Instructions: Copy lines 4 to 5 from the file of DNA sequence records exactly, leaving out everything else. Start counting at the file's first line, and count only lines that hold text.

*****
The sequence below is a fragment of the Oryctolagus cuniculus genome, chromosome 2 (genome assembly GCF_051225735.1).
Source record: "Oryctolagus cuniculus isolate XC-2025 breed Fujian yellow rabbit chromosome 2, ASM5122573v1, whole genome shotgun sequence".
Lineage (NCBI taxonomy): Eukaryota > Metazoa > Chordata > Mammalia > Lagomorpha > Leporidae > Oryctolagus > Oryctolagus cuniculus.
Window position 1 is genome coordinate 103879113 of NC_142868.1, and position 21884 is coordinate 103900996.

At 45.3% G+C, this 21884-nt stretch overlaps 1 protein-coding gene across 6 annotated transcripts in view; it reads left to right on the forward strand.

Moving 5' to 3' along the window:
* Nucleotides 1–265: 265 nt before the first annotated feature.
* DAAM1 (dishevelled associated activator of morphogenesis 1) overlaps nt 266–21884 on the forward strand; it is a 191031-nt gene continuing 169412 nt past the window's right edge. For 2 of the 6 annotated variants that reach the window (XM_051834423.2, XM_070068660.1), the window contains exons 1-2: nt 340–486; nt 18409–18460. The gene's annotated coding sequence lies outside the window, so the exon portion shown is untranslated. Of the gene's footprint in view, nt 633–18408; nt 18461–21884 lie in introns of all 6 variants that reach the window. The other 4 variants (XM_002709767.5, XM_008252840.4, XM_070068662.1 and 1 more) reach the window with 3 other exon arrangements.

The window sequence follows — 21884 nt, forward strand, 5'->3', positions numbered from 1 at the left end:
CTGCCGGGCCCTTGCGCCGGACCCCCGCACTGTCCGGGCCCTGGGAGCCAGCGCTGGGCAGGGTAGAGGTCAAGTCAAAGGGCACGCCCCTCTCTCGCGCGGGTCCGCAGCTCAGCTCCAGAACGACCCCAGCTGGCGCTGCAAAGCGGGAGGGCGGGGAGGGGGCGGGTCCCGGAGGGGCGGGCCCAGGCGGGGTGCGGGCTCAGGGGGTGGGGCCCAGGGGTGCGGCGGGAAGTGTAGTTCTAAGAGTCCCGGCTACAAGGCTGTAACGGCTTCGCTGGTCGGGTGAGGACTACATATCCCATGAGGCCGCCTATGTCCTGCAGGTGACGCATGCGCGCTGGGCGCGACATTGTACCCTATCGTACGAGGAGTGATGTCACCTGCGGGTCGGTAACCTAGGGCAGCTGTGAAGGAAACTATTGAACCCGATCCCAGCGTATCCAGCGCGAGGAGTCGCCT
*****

Window position 1 is genome coordinate 103879113 of NC_142868.1, and position 21884 is coordinate 103900996.

At 45.3% G+C, this 21884-nt stretch overlaps 1 protein-coding gene across 6 annotated transcripts in view; it reads left to right on the forward strand.